Man escapes ISIS firing squad by pretending to be shot

As the firing squad shot the first man, blood spurted onto Mr Ali Hussein Kadhim's face.

The 23-year-old remembered seeing a video camera in the hands of another militant.

"I saw my daughter in my mind, saying, 'Father, father,'" he told The New York Times.

He felt a bullet pass by his head and fell forwards into the freshly-dug trench.

"I just pretended to be shot," he said.

Mr Ali, an Iraqi soldier and a Shiite, survived a mass execution carried out by militants from the Islamic State in Iraq and Syria (ISIS).

The militants killed up to 770 men in mass executions at five locations in Tikrit, after seizing the city in northern Iraq in June, the Human Rights Watch has claimed.

Mr Ali, who had joined the army 10 days earlier, identified one of three newly-discovered sites.

He was captured in June with thousands of other men as they tried to flee along the main road from a military base, UK daily The Independent reported.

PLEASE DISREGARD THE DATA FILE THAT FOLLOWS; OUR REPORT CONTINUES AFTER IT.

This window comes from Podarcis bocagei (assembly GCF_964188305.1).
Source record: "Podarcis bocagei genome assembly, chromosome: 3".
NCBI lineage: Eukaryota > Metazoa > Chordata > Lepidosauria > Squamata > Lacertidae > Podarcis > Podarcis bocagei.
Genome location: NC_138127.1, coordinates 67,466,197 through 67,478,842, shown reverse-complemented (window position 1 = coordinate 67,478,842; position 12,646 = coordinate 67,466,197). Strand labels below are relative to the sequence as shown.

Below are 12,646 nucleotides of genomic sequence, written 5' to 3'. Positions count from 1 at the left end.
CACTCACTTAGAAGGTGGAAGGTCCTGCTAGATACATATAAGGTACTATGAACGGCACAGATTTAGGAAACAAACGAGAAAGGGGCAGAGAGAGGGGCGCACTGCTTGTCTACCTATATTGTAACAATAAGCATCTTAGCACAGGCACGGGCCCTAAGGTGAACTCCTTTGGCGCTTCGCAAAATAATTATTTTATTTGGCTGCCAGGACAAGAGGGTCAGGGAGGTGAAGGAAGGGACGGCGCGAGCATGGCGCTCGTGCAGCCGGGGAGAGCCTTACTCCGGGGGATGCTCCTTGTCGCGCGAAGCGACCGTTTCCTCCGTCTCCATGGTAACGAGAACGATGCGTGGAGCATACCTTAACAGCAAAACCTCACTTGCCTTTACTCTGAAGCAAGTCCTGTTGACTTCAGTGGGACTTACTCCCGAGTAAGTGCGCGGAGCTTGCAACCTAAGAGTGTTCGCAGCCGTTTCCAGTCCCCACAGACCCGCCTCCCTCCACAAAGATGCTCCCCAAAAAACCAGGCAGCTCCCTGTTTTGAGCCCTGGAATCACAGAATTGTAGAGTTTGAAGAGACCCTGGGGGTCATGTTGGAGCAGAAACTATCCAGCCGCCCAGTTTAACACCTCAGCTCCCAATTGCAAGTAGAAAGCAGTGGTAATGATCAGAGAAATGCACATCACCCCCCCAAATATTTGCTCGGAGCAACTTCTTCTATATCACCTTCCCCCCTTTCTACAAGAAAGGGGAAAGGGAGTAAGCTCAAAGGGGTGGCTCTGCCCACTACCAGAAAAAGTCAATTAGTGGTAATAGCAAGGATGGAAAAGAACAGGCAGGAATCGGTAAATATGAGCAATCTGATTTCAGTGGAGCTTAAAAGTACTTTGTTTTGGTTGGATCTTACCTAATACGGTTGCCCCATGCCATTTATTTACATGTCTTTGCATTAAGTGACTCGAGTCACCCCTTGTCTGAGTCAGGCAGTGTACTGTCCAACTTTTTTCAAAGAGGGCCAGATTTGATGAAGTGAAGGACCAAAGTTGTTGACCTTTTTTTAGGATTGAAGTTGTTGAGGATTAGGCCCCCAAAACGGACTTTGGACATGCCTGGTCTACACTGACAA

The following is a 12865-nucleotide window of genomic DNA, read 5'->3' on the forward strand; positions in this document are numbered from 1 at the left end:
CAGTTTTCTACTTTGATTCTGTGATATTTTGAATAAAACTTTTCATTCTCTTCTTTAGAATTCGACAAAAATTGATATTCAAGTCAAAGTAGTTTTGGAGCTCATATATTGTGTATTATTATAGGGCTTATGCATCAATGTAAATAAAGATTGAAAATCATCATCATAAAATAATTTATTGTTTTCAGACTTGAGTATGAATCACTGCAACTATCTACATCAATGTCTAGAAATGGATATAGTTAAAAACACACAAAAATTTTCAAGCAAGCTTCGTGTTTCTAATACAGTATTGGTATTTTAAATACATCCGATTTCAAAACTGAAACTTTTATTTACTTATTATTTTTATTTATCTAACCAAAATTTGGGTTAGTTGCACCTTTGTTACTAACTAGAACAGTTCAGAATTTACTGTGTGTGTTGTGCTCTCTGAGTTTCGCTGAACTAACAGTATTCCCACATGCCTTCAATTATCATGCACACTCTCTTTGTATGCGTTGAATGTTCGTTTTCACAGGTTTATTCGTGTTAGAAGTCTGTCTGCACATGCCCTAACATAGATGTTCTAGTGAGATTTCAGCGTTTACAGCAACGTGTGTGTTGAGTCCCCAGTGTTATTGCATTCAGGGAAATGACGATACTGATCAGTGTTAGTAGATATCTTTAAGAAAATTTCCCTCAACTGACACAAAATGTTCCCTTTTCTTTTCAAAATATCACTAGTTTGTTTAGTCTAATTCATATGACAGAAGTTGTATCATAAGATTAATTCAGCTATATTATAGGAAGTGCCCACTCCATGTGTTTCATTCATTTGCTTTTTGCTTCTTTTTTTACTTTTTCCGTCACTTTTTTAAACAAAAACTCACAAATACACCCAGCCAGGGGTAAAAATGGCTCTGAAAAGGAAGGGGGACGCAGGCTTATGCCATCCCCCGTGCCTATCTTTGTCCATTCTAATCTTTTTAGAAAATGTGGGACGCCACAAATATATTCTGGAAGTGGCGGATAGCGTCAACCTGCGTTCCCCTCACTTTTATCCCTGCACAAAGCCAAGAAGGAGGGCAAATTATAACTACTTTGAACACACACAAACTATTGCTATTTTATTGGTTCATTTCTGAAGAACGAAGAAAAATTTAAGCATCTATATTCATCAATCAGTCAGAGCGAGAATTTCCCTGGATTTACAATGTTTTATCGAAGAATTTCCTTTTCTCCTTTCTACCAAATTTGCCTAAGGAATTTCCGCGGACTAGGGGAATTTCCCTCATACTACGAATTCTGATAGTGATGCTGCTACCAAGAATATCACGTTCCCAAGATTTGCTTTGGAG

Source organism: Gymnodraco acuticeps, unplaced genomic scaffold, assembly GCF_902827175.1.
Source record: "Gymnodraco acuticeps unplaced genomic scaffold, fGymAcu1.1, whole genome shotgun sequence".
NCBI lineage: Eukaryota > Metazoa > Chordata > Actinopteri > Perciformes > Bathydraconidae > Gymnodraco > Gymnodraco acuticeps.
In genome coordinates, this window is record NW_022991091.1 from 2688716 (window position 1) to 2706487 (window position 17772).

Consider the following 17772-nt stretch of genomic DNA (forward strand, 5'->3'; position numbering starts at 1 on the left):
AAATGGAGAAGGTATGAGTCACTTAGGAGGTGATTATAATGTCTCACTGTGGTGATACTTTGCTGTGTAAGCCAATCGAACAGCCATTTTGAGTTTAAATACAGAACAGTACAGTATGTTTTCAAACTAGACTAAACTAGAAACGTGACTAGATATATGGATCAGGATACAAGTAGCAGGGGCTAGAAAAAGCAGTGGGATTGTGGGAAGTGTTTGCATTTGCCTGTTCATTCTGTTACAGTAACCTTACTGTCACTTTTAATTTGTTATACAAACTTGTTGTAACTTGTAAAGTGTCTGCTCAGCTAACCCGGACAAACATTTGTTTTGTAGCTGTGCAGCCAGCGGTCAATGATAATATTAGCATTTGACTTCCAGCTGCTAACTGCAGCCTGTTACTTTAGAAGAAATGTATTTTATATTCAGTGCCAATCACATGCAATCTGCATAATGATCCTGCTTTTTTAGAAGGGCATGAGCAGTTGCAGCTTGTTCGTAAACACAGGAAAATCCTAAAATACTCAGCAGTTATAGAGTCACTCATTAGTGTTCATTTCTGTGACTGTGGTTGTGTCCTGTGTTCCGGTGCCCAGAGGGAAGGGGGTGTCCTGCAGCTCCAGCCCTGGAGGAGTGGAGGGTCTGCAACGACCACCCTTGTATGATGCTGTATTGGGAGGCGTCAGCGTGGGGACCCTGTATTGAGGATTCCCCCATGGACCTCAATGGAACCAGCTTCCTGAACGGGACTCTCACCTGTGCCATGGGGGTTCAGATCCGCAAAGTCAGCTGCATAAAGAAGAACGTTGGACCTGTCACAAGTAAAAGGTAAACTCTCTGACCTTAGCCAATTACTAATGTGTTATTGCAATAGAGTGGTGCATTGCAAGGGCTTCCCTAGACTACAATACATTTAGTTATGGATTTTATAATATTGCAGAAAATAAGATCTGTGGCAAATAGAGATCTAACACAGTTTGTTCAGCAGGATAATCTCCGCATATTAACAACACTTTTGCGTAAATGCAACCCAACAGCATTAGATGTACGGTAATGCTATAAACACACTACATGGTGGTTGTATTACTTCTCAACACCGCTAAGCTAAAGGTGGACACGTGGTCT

He said that he and other prisoners were held in a shipping container in a palace compound in the city, then taken out in a group of 10 and lined up to be shot with pistols, one after another.

He told The New York Times that one of the killers walked among the bodies and saw that one man was still breathing.


"Just let him suffer," another militant said. "He's an infidel Shia..."

Mr Ali said he waited for four hours until it was dark. About 200m away was the edge of the Tigris River.

He made it to the river bank, where the reeds gave him some cover. There, he said, he met another man named Mr Abbas, a driver, who had been shot by militants and pushed into the river.

Mr Ali said he stayed there for three days with Mr Abbas, who was so badly wounded he could barely move.

Mr Ali said he ate insects and plants to survive, but Mr Abbas was in so much pain that he could not eat anything.

"It was three days of hell," The New York Times quoted Mr Ali as saying.

Elements of his story were corroborated by a Sunni tribal sheikh who protected him on his journey, and by Mr Abbas' father, who contacted Mr Ali after he saw an interview he gave in the news media.

Mr Ali is now out of the ISIS-held region and is safe. In June, ISIS militants claimed to have executed 1,700 prisoners it said were Shia members of the army.

Photos later emerged on social media showing captives being loaded onto trucks and lying, with their hands bound, in three shallow trenches.

In further graphic photos, gunmen could be seen firing at captives.

This article was first published on September 05, 2014.
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